Tag Archives: salvage

SALVAGE: The wreck of Rena, dangerous as the “inside of a washing machine”

Salvage experts tasked with removing the bow section of the Rena wreck are working in dangerous conditions similar to the “inside of a washing machine”.

Frank Leckey, of US-based company Resolve Salvage & Fire, said salvors had to cut sections of the bow into small pieces and navigate their way along slippery surfaces while the ship was on a 32-degree list.

At the same time, the wreck was being battered by rough seas, making the job more challenging.

“It’s like cutting in the inside of a washing machine. The sea is coming in and it’s quite rough then it batters around inside the ship then it wants to get out again. The waves are rolling inside the wreck so it’s fairly dangerous for us,” he said.

“[The ship’s condition] has changed since we got here. It was 22 degrees – now it’s 32 degrees so it’s very steep and slippery. It’s like we’re walking on the side of a mountain.”

The salvors task is to reduce the Rena’s bow section to one metre below the water line at Astrolabe Reef.

This was done by cutting up pieces of the bow into 1.5-2 tonne pieces for a helicopter to lift to a waiting barge.

Mr Leckey said this was the first time helicopters had been used in a wreck removal.

“The equipment we’re using – the use of a helicopter – in a wreck removal has never been done like this before. The equipment we’re using is specialised, the crew are specialised, the helicopter is a new thing and the closer we get to the water we have to use special floating equipment, and divers that have five years-plus experience will be doing this, so it’s a big task ahead.”

Salvors spent nine hours at the wreck yesterday, from 7am, cutting the bow section into suitable sizes for the helicopter to lift. Once about 20 pieces had been cut, the helicopter was called to move the pieces to a waiting barge.

“From 1-2pm, the helicopter came out and they lowered a hook and we put the rigging on to the hook and loaded on the pieces, which were still connected at this point.

“Once the helicopter had tension, we cut the remaining steel and it was put on the barge. Then once it touched down, they released it and came back for the next load of pieces.”

Mr Leckey said this process continued for about an hour, until the helicopter had to refuel.

Salvors continued to cut sections of the bow until 4pm, when heavy rain set in. Mr Leckey said the crew could work in most conditions, except when there was heavy rain or lightning. A second specialised helicopter was involved in the salvage activities.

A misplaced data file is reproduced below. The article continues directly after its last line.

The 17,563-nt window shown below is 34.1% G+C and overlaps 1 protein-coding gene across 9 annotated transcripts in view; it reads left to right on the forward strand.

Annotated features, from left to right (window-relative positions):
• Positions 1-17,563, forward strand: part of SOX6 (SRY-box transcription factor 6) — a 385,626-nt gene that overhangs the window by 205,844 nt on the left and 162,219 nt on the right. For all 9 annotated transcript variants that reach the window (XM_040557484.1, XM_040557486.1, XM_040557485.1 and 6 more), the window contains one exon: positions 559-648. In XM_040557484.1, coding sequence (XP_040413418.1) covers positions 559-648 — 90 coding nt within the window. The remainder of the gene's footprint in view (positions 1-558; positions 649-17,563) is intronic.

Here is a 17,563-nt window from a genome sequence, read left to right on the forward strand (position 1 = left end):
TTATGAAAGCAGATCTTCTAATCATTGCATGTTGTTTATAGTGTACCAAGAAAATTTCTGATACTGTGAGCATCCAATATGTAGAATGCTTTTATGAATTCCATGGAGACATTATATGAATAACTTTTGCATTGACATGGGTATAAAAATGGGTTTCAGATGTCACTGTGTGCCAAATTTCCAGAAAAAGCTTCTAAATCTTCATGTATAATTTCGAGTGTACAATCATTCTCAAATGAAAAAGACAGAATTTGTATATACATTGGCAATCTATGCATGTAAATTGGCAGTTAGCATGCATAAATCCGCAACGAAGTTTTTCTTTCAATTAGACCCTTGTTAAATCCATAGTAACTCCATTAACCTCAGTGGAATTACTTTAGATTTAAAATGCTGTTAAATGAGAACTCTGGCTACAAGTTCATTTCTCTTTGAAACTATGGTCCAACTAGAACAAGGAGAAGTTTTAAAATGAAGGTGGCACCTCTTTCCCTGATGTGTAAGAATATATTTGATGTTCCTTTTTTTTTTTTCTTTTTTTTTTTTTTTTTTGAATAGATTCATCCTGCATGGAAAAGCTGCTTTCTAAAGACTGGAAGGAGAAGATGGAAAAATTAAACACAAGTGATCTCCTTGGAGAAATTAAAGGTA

Mr Leckey said the Australian machine was able to land on the bow of the ship and transport crew to and from the vessel each day. A maximum of 12 crew could be on the wreck at one time, due to limited space and the challenging conditions.

Mr Leckey said the highest part of the bow was about 17m above the water and the other side was “practically under water”. Salvors were cutting “from the inside out” at both ends of the bow.

He hoped the project would be finished within 100 days.

He said the crew involved was from United Kingdom, the United States, Belgium, Ireland and Poland. They were “the best possible team, the most experienced and perhaps the craziest to do a job like this”.

Meanwhile, the ship’s insurer, The Swedish Club, said marine life had returned to Astrolabe Reef.

John Owen, senior claims manager for The Swedish Club and who was overseeing the recovery project, said: “I’ve recently seen some under water images of huge numbers of fish, of great varieties and huge numbers, so the habitat is already being established by the species that are out there.”


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SALVAGE: MSC Flaminia finds refuge in Germany

After more than five weeks of negotiations the fire-ravaged boxship MSC Flaminia has finally been granted a port of refuge at the newly-constructed German deep sea container port of Wilhelmshaven.

However, prior to this the partially burnt-out ship will need to pass a safety inspection today at a location 40 nautical miles off Lands End to ensure she is safe and stable enough to proceed under tow through the English Channel – the busiest seaway in the world. 

At four knots the passage will take more than a week and assuming all goes well, once off the German coast the vessel will be anchored in the German Bight, approximately 12 nautical miles off Heligoland, where it will then be subject again to an inspection by dangerous goods specialists, chemists and a team of salvage experts. 

If it is once again determined safe, the MSC Flaminia will be towed to Wilhelmshaven – Germany’s only deep sea container port – at Jade Bight on the North Sea coast. 

Edited from http://felixstowedocker.blogspot.com.br/2012/08/msc-flaminia-wilhelmshaven-confirmed.html